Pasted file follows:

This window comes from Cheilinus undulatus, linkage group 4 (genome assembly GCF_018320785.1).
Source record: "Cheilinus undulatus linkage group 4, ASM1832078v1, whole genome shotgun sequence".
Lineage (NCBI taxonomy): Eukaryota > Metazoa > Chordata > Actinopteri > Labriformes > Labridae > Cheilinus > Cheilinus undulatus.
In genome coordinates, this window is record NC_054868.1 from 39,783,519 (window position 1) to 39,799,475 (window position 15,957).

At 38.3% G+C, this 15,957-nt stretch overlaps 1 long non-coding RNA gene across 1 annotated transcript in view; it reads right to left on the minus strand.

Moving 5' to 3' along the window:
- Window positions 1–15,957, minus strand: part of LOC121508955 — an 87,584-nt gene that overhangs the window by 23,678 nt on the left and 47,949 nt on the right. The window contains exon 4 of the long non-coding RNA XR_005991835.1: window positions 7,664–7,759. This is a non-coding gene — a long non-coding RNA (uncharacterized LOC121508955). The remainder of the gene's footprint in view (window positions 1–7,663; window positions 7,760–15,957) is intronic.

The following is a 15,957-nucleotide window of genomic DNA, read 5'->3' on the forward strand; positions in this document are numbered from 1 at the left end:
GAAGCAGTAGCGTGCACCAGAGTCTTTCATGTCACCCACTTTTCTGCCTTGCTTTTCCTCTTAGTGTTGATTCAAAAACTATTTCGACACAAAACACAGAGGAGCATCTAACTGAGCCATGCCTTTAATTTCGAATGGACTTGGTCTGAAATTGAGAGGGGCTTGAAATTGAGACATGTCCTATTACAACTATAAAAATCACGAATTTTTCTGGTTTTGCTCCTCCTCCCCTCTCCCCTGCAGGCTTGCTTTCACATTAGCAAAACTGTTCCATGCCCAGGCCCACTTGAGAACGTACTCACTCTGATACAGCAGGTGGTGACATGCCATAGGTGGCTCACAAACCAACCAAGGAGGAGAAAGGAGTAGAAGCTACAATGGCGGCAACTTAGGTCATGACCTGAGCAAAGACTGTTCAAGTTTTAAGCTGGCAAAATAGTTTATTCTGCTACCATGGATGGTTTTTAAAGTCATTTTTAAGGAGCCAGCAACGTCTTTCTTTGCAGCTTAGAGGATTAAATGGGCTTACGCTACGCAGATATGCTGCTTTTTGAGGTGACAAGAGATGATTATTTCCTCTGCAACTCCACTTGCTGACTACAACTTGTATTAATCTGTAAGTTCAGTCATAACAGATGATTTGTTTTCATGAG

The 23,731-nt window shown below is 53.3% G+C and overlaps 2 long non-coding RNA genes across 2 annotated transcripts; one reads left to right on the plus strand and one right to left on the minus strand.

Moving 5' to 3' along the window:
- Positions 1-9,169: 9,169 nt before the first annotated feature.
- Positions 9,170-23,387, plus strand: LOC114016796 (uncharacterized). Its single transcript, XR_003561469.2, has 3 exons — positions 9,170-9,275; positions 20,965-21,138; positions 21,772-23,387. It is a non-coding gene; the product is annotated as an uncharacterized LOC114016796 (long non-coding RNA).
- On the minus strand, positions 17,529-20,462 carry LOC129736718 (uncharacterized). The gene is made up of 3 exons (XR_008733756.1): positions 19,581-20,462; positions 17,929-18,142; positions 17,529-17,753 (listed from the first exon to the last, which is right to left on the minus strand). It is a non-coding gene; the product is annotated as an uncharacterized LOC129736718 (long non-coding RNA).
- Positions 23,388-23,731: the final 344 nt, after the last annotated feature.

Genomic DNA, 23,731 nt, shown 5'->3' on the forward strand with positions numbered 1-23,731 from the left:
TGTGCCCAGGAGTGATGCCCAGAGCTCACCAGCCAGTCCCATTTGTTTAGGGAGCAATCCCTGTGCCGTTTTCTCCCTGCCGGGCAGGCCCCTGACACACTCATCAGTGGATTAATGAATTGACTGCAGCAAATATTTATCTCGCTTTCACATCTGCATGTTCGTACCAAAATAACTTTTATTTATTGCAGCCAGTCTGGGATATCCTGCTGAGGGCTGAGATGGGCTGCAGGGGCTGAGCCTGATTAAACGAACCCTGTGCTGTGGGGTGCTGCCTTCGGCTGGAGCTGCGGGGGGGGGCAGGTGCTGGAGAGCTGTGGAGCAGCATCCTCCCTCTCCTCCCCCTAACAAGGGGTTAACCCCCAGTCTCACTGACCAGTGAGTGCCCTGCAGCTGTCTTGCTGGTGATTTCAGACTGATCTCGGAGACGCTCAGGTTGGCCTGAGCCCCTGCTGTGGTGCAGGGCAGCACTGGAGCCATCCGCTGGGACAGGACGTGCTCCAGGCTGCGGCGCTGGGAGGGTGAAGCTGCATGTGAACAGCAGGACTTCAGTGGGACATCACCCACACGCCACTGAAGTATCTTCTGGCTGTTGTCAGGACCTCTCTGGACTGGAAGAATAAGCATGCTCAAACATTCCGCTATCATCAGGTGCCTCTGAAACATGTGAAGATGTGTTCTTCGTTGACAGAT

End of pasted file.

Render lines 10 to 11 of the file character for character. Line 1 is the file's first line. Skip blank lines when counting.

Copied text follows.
The 23,731-nt window shown below is 53.3% G+C and overlaps 2 long non-coding RNA genes across 2 annotated transcripts; one reads left to right on the plus strand and one right to left on the minus strand.

Moving 5' to 3' along the window: